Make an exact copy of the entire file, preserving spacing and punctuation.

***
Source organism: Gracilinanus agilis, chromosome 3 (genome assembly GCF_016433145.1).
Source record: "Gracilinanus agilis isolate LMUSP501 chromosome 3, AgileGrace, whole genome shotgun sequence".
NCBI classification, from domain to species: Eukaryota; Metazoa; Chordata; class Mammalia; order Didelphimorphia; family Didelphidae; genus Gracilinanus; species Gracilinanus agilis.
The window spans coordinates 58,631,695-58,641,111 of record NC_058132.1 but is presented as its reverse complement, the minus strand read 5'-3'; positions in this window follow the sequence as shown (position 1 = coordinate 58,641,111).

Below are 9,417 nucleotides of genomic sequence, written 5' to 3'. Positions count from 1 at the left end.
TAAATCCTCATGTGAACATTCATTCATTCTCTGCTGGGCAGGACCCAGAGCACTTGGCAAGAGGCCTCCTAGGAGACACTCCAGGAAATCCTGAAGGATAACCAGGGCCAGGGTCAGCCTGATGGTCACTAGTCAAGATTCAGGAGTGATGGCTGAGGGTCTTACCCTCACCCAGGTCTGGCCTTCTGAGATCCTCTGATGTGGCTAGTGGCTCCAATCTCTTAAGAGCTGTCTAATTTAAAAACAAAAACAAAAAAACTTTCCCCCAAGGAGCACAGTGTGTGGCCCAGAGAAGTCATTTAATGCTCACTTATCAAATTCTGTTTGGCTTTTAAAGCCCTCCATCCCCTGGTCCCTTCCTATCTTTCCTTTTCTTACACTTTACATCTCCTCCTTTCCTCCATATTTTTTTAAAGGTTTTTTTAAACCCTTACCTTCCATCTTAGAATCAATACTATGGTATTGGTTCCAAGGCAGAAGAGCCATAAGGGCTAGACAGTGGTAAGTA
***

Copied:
Source organism: Gracilinanus agilis, chromosome 3 (genome assembly GCF_016433145.1).
Source record: "Gracilinanus agilis isolate LMUSP501 chromosome 3, AgileGrace, whole genome shotgun sequence".
NCBI classification, from domain to species: Eukaryota; Metazoa; Chordata; class Mammalia; order Didelphimorphia; family Didelphidae; genus Gracilinanus; species Gracilinanus agilis.
The window spans coordinates 58,631,695-58,641,111 of record NC_058132.1 but is presented as its reverse complement, the minus strand read 5'-3'; positions in this window follow the sequence as shown (position 1 = coordinate 58,641,111).

Below are 9,417 nucleotides of genomic sequence, written 5' to 3'. Positions count from 1 at the left end.
TAAATCCTCATGTGAACATTCATTCATTCTCTGCTGGGCAGGACCCAGAGCACTTGGCAAGAGGCCTCCTAGGAGACACTCCAGGAAATCCTGAAGGATAACCAGGGCCAGGGTCAGCCTGATGGTCACTAGTCAAGATTCAGGAGTGATGGCTGAGGGTCTTACCCTCACCCAGGTCTGGCCTTCTGAGATCCTCTGATGTGGCTAGTGGCTCCAATCTCTTAAGAGCTGTCTAATTTAAAAACAAAAACAAAAAAACTTTCCCCCAAGGAGCACAGTGTGTGGCCCAGAGAAGTCATTTAATGCTCACTTATCAAATTCTGTTTGGCTTTTAAAGCCCTCCATCCCCTGGTCCCTTCCTATCTTTCCTTTTCTTACACTTTACATCTCCTCCTTTCCTCCATATTTTTTTAAAGGTTTTTTTAAACCCTTACCTTCCATCTTAGAATCAATACTATGGTATTGGTTCCAAGGCAGAAGAGCCATAAGGGCTAGACAGTGGTAAGTA